In terms of energy, the house has cast-iron baseboard radiators using hot water from a high-efficiency gas boiler. The hot water is another high-efficiency on-demand gas system. Both were installed recently by the people we bought the house from. I love the idea of solar hot water, but am not sure it will make sense economically. We are having the house insulation and ventilation improved, though, thanks to MA's superb home energy program. Energy improvements beyond insulation are probably not going to happen this year, due to other things being higher priority, but I'm open to suggestions. Solar PV is probably not a great option, since the hipped (pyramidal) roof has a small southern surface, and that side also has a dormer. So far we've gotten by cooling the house with fans - shutting it up during the day, then letting the cooler night air in and blowing it up the stairs to cool the bedrooms. That works OK but during stretches where the nights are warm, it isn't ideal. We've contemplated putting trellises with deciduous vines on the south side to shade the house some. The house itself is white, so there's nothing more we can do with paint to help it stay cool. The roof is asphalt shingle; light-colored metal would be great but may not be in our budget and might not work well with the valleys where the roof of the two-story porch meets the main roof.
Thanks, and I look forward to participating in the community!
I am from Central Ma and this is my first year of kicking in self sufficiency gears.
High water tables, would building a raised garden area using logs or rocks then building raised beds on top of that help? Many plants can be vertical. Maybe grow an heirloom and desirable tomato, a sweet corn or something different from other locals that could be used for bartering. Trying to make everything is a lost cause and I assume in most cases leads to frustration.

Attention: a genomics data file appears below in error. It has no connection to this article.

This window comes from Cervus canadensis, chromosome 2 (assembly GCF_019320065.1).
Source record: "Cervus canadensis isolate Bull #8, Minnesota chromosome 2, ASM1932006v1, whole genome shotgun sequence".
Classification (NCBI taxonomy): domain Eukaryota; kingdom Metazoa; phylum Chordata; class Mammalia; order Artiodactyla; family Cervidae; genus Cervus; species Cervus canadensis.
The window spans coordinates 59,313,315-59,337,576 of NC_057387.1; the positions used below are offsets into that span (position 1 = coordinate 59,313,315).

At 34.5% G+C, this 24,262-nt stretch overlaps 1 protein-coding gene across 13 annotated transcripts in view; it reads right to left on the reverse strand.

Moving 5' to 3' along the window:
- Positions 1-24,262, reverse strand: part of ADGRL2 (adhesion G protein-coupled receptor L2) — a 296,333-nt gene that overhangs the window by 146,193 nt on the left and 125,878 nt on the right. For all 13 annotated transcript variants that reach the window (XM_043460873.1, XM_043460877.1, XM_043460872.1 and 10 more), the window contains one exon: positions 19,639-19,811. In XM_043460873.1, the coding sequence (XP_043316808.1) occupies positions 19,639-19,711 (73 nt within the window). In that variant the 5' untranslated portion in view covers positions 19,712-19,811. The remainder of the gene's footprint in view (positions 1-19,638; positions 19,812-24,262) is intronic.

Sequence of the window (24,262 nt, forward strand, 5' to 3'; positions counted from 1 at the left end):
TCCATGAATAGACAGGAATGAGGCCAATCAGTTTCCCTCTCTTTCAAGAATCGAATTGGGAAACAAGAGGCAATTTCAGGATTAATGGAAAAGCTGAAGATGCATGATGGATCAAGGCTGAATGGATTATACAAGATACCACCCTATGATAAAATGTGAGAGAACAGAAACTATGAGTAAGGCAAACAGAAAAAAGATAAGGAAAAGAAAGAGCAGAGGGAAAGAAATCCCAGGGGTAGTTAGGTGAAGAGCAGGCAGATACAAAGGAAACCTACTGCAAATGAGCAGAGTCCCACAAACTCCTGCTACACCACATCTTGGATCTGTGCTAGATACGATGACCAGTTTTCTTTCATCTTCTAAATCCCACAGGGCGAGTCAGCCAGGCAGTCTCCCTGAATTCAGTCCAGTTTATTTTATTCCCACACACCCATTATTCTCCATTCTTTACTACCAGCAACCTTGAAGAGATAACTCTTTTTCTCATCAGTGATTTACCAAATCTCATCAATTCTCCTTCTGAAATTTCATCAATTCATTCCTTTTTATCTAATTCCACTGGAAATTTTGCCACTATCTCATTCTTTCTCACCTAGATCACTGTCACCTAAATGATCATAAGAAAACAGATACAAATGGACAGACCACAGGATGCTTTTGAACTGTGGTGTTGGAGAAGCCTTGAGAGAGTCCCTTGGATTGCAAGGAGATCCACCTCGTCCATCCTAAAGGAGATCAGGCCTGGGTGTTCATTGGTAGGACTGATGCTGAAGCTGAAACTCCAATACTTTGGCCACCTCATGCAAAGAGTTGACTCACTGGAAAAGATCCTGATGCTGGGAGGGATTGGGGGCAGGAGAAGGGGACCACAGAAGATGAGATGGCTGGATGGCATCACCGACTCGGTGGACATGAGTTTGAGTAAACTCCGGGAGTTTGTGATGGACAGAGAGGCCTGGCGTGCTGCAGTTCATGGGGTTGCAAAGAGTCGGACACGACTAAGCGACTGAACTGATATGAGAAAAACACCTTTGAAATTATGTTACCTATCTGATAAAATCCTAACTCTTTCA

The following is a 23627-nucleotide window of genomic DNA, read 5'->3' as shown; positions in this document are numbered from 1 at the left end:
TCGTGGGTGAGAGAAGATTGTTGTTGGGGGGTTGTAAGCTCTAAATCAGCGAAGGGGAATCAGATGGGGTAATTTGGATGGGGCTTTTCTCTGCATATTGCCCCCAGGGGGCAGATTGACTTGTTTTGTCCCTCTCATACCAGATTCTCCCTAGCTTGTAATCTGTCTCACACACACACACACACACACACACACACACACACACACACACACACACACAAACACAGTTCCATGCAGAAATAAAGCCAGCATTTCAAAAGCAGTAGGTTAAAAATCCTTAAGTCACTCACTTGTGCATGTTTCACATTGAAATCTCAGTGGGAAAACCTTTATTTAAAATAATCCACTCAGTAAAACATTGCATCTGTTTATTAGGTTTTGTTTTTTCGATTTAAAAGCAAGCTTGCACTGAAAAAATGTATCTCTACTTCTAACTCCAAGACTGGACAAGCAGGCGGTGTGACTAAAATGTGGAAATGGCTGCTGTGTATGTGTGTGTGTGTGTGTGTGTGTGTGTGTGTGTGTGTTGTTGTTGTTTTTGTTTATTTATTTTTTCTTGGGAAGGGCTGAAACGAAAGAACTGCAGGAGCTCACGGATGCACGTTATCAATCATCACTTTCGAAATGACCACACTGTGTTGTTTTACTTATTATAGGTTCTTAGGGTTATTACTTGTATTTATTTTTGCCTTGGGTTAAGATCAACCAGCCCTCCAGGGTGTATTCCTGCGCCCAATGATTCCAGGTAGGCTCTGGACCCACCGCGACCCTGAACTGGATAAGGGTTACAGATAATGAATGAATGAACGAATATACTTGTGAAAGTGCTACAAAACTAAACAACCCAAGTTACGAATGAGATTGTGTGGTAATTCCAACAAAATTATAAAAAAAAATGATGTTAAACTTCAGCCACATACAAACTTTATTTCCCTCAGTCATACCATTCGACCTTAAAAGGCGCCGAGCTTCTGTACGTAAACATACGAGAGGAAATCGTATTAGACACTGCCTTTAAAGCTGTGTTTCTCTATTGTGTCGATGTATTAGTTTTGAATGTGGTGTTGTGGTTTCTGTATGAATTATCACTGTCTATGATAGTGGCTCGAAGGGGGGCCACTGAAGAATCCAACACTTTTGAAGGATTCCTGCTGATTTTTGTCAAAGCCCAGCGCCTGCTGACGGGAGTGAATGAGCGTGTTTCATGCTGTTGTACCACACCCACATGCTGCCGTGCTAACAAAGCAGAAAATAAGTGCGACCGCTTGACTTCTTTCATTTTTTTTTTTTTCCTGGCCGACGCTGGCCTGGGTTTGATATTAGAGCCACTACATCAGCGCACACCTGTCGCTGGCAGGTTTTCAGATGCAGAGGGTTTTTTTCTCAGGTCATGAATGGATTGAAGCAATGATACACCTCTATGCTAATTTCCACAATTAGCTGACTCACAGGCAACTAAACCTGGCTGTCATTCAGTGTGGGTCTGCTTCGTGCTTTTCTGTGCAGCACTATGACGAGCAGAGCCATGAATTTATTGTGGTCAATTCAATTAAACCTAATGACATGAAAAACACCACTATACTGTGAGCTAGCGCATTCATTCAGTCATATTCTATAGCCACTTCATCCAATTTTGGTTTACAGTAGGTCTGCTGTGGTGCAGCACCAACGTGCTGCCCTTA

You can also build up when growing potatoes. Some do this with wood panels and fill in with dirt as it grows taller. Others will actually do this in a large bucket that is separate from the garden.
From what I read a lot of herbs can be done inside the home or maybe on a window planter hanging on the outside of the window. There is no reason to take up garden space when you can use a window.
I personally have arugula, lettuce, potato, tomato, green peppers, yellow beans, cilantro, and I think that sums it up for my garden. I use hay as a mulch to retain moisture.
Chickens- Far too easy to say no to! I have 2 hens and I throw in food in the morning, before work and after work. I dump and fill their water every few days and grab 2 fresh eggs every day. All of this takes an average of 15 minutes of the day unless I run around collecting clover for them. I use sweet feed and corn mixed in with their layer feed to cut down on costs.
I also have rabbits. They take maybe 1 hour per day to water and feed since I have 8. I did have 12 but sold 2 and harvested 2 over the past few weeks.
The rabbits are amazing, their brown gold powers my garden and other areas of my property where I grow clover for them to eat. I also sprout wheat inside the house to cut down on costs for their feed.
Tilapia- I have 14 tilapia that are just about to hit maturity. They will soon make babies and within 9 months I will have an everlasting supply of fish right inside my home. Powered by a small filter on a timer, a plastic bin with rocks as a filter, and a 120 gallon tank. This sits right in my living room on the floor and I do enjoy watching them so they are dual purpose!
Other than that I am on grid, non sustainable. I have hopes for the future but I am years away from wood stove with copper tubing to heat the water and candles for light. One step at a time!
Good luck with your projects!